• All very sound advice. I’m fairly proud to say that I followed almost all of them while in college.
    Small ‘but’: I think *some* people will just not be doing #10. ๐Ÿ™‚

  • Selling textbooks back to the bookstore is the biggest rip off on the planet. Avoid at all costs.

    Roommates are also key. We had a $900/month 3bed/2bath duplex in college that with 3 guys splitting it, cost at most $400/month with utilities included. It was great.

  • @Lau, yeah, I don’t think I could have gotten through college without some partying. However, during my first 3 years (prior to turning 21) I had more fun when I was sober than when I was drinking so we just didn’t drink much (oh, and getting alcohol was hard anyway). It just wasn’t as much fun after turning 21 and going to the bars.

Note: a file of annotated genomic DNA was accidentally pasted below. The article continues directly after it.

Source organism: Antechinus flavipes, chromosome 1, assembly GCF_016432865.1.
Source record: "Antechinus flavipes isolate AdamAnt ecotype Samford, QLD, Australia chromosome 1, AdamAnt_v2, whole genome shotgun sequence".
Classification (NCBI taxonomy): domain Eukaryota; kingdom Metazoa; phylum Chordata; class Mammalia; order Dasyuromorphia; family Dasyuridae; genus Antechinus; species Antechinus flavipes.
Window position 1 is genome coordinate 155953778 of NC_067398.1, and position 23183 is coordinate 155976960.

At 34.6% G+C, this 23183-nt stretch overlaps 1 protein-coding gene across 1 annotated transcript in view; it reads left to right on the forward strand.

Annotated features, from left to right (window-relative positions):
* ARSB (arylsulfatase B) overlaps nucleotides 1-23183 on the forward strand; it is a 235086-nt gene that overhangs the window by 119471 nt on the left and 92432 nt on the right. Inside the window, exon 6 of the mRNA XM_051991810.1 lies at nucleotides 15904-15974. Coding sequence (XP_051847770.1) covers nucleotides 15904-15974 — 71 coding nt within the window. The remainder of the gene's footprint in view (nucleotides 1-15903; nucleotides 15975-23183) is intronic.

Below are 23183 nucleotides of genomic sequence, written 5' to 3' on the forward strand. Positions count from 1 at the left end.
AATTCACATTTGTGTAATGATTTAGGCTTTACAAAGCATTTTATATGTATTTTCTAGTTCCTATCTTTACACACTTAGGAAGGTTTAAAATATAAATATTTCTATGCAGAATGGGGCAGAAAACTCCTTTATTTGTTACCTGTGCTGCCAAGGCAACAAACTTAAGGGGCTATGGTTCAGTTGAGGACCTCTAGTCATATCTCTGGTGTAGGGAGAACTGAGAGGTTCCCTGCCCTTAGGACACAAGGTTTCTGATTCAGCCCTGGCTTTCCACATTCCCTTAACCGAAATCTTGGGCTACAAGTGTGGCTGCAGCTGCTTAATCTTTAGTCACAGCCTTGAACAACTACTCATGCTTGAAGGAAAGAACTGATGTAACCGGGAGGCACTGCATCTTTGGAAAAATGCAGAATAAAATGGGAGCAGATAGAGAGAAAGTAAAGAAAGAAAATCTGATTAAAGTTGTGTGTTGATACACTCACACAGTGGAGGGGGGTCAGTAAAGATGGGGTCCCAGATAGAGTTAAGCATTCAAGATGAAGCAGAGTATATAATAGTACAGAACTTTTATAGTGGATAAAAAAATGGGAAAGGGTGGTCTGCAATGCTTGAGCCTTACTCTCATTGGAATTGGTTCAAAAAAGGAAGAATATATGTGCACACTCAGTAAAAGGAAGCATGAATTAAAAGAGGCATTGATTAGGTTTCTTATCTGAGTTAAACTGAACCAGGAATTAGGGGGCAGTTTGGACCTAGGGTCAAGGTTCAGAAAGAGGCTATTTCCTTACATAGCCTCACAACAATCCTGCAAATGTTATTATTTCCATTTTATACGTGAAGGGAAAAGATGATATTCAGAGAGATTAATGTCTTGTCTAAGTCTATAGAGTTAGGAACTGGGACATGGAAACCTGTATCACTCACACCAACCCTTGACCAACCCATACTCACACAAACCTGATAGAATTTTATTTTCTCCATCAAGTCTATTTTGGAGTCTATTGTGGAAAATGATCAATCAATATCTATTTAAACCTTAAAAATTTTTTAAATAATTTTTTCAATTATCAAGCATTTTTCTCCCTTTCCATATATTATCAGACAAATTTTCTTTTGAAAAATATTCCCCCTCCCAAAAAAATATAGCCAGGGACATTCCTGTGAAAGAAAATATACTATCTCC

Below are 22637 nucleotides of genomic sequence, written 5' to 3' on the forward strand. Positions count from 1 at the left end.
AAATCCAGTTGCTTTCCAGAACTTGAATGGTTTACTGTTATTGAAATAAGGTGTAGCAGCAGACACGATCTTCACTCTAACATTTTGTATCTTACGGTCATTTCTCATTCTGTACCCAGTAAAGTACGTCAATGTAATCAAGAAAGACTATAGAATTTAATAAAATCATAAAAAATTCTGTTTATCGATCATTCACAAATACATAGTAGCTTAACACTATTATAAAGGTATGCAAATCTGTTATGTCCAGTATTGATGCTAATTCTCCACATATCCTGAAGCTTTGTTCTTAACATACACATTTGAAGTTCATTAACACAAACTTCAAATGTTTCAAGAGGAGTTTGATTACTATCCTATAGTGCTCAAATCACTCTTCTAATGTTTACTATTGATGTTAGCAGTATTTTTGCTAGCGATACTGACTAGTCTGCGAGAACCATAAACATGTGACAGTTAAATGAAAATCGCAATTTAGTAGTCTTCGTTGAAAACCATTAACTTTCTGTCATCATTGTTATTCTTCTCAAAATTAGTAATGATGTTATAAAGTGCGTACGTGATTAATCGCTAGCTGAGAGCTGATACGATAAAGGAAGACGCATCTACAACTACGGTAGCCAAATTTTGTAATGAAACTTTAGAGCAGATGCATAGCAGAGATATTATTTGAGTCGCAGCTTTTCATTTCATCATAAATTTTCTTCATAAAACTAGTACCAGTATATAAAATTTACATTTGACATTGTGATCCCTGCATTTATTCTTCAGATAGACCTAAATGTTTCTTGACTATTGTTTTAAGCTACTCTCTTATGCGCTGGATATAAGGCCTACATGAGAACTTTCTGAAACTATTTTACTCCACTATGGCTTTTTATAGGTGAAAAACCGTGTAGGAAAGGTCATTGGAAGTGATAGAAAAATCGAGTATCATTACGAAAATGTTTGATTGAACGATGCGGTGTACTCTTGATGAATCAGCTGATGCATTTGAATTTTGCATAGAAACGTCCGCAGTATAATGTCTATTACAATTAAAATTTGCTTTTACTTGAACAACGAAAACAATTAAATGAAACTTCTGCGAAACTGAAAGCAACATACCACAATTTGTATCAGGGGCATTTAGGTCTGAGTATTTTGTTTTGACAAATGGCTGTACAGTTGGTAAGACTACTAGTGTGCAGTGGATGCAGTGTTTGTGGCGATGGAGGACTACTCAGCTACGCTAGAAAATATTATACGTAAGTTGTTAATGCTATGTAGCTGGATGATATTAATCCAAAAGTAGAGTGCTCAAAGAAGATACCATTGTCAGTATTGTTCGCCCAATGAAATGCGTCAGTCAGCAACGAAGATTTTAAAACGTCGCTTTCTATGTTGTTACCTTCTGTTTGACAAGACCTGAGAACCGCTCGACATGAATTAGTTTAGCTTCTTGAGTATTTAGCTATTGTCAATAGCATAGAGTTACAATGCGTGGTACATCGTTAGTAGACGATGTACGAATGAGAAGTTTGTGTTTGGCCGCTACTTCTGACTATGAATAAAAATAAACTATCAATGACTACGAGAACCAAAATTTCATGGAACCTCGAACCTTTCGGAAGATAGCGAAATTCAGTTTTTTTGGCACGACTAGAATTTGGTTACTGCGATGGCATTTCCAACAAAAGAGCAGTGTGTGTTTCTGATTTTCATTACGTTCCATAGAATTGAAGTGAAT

So honestly you can still have a great time sober and save yourself some cash. Sometimes it’s more fun watching the drunk people anyway.

  • Oh wow… Ramen noodles. That sure takes me back (all of four years)! I had a Ramen noodle cookbook when I was in college, and it almost made those 10 cent packages tasty.

  • I always tried to buy used books or borrow them from other people in classes. When I got into my last 2 years I really started to look at books I needed, and didn’t buy the ones only used for reference. I wasn’t one for the Ramen noodles, but rather Easy Mac. Not that I want to do college over again, I think I did pretty well while I was getting through it.

  • While at college I followed some of the rules mentioned in the post. I always preferred bought used books, sold off the books that i didnt need and always carried my food from home.

  • If you’re an eco-friendly student, you can save money and the environment at the same time by reusing and recycling things. You can use old coffee grinds as plant fertilizer, scratched CDs as drink coasters or bike reflectors and plastic soda bottles as planters.

    As for textbooks, you can trade them for free on a website like or, or sell them on or The more you trade and reuse books, the less money you’ll spend and the more trees you’ll prevent from being cut down!